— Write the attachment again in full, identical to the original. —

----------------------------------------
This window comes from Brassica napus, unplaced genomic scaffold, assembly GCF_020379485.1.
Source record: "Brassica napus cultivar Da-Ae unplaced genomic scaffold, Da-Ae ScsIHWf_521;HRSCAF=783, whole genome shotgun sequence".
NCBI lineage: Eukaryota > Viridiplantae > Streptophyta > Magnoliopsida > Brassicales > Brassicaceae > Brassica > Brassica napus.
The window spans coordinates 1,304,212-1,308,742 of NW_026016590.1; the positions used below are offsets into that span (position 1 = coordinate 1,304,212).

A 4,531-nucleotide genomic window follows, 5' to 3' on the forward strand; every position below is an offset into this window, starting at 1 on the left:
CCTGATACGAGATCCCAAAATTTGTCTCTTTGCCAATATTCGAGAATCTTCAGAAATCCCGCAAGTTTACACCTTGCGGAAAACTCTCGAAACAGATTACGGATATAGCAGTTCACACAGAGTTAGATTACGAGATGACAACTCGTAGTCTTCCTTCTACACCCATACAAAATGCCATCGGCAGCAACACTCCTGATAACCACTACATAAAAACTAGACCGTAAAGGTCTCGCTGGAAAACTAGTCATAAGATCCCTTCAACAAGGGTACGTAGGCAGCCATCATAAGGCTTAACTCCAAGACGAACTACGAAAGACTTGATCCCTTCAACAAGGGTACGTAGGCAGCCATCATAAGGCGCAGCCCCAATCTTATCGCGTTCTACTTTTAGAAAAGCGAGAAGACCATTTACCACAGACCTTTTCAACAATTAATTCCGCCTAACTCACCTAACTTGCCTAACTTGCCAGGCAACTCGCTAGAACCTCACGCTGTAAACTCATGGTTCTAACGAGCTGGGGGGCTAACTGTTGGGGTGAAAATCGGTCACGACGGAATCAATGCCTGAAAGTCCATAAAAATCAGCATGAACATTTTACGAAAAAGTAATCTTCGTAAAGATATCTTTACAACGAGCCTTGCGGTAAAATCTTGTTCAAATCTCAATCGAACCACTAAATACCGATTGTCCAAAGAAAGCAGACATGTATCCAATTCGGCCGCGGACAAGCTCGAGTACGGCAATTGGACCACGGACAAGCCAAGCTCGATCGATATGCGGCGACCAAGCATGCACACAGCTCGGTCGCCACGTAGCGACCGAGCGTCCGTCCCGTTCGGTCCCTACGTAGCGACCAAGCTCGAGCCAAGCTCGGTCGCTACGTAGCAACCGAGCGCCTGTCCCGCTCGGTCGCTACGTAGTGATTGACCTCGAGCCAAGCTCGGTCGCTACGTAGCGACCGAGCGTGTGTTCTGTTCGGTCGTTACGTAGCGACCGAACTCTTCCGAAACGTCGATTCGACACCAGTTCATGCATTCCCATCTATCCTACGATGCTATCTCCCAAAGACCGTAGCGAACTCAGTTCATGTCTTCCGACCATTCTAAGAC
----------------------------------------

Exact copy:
This window comes from Brassica napus, unplaced genomic scaffold, assembly GCF_020379485.1.
Source record: "Brassica napus cultivar Da-Ae unplaced genomic scaffold, Da-Ae ScsIHWf_521;HRSCAF=783, whole genome shotgun sequence".
NCBI lineage: Eukaryota > Viridiplantae > Streptophyta > Magnoliopsida > Brassicales > Brassicaceae > Brassica > Brassica napus.
The window spans coordinates 1,304,212-1,308,742 of NW_026016590.1; the positions used below are offsets into that span (position 1 = coordinate 1,304,212).

A 4,531-nucleotide genomic window follows, 5' to 3' on the forward strand; every position below is an offset into this window, starting at 1 on the left:
CCTGATACGAGATCCCAAAATTTGTCTCTTTGCCAATATTCGAGAATCTTCAGAAATCCCGCAAGTTTACACCTTGCGGAAAACTCTCGAAACAGATTACGGATATAGCAGTTCACACAGAGTTAGATTACGAGATGACAACTCGTAGTCTTCCTTCTACACCCATACAAAATGCCATCGGCAGCAACACTCCTGATAACCACTACATAAAAACTAGACCGTAAAGGTCTCGCTGGAAAACTAGTCATAAGATCCCTTCAACAAGGGTACGTAGGCAGCCATCATAAGGCTTAACTCCAAGACGAACTACGAAAGACTTGATCCCTTCAACAAGGGTACGTAGGCAGCCATCATAAGGCGCAGCCCCAATCTTATCGCGTTCTACTTTTAGAAAAGCGAGAAGACCATTTACCACAGACCTTTTCAACAATTAATTCCGCCTAACTCACCTAACTTGCCTAACTTGCCAGGCAACTCGCTAGAACCTCACGCTGTAAACTCATGGTTCTAACGAGCTGGGGGGCTAACTGTTGGGGTGAAAATCGGTCACGACGGAATCAATGCCTGAAAGTCCATAAAAATCAGCATGAACATTTTACGAAAAAGTAATCTTCGTAAAGATATCTTTACAACGAGCCTTGCGGTAAAATCTTGTTCAAATCTCAATCGAACCACTAAATACCGATTGTCCAAAGAAAGCAGACATGTATCCAATTCGGCCGCGGACAAGCTCGAGTACGGCAATTGGACCACGGACAAGCCAAGCTCGATCGATATGCGGCGACCAAGCATGCACACAGCTCGGTCGCCACGTAGCGACCGAGCGTCCGTCCCGTTCGGTCCCTACGTAGCGACCAAGCTCGAGCCAAGCTCGGTCGCTACGTAGCAACCGAGCGCCTGTCCCGCTCGGTCGCTACGTAGTGATTGACCTCGAGCCAAGCTCGGTCGCTACGTAGCGACCGAGCGTGTGTTCTGTTCGGTCGTTACGTAGCGACCGAACTCTTCCGAAACGTCGATTCGACACCAGTTCATGCATTCCCATCTATCCTACGATGCTATCTCCCAAAGACCGTAGCGAACTCAGTTCATGTCTTCCGACCATTCTAAGAC